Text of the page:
My old notebook still uses the old BIOS-MBR setup, not capable of any UEFI fancy-ness. But it is dying, so I recently bought a new one. It is an “HP EliteBook 840 G1”. I used that opportunity to familiarize myself with UEFI and GNU/Linux.
This article explains two things (only taking GPT setups into account):
How is UEFI implemented in practice and set up with GNU/Linux?
I often have to read a lot of code from other people that is not exactly well written or easily understandable. I am working on several different projects; some open-source for fun & giggles and some closed-source for money & fame. I just noticed that the biggest problem in understanding other peoples code is not about things you could easily measure, like code quality in the sense of code formatting standards or the language that it is written in. Naming of constants and variables make all the difference for understanding the code others have written.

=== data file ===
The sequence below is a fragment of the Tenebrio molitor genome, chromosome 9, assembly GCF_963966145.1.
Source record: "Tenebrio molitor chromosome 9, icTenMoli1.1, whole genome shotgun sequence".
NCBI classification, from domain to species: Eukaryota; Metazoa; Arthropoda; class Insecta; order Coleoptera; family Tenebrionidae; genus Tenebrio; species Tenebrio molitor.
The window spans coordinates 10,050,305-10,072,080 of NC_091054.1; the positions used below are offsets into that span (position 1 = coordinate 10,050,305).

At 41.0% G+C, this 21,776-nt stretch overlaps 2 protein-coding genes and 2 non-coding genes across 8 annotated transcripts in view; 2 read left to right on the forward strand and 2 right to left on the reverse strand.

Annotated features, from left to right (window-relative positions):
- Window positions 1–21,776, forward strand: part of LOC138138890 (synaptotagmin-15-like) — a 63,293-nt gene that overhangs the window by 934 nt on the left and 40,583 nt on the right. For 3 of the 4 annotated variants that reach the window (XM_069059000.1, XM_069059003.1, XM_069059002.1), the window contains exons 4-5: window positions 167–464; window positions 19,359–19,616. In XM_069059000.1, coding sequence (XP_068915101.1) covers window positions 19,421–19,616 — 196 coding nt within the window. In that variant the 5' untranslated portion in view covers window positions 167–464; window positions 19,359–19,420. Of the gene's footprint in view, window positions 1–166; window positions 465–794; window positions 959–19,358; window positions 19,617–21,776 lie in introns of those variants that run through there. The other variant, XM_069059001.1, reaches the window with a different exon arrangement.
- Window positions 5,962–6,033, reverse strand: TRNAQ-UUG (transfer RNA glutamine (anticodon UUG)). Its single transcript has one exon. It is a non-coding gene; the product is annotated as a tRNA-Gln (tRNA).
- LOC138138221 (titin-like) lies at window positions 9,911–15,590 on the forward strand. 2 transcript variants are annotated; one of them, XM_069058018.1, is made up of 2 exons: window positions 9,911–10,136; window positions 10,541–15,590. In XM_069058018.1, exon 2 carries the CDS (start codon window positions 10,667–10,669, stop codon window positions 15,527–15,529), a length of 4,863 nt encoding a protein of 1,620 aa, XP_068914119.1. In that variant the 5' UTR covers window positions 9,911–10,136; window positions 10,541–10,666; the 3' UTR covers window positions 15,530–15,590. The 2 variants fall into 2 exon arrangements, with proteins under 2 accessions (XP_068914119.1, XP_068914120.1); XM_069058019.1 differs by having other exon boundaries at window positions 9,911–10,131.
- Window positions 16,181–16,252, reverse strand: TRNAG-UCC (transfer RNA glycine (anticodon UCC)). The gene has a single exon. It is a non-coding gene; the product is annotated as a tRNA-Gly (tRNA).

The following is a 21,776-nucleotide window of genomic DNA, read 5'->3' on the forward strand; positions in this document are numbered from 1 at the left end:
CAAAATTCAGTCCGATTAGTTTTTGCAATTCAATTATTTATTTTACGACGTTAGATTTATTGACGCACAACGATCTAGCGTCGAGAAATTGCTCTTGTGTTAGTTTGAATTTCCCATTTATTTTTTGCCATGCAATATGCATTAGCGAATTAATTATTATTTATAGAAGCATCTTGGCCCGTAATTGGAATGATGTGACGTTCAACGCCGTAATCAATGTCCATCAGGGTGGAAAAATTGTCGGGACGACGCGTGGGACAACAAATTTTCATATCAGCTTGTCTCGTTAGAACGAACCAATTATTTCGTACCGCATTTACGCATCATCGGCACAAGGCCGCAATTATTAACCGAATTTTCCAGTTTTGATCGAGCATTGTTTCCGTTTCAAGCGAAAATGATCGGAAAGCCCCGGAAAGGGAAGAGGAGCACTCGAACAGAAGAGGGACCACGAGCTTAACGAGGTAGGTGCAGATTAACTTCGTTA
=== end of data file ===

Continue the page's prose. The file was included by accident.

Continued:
I realized, that there are some words which should just be forbidden to use on their own. They are too broad or just don’t add any valuable information. I am also very sorry that these following examples contain PHP code, but this is where examples for doing things wrong are easily found. Most of the example code listings are not good practice in other senses as well, but that’s not what this post is about; It’s about the kind of readability which applies to all programming languages.
I just wanted to finish a draft blog post using my tablet, since after all, it’s a full blown computer. It has more than enough horsepower to run virtually any writing application. But right after I began to type in letter by letter, I realized that touch screens make you lazy. So lazy, that the blog post would have become much shorter than I wanted it to be. Additionally it would have included strange auto-completion artifacts and misplaced punctuation not resembling my usual writing style. Let’s explore the brave new world of touch screen computing, why touch screens suck and how they make us to internet zombies.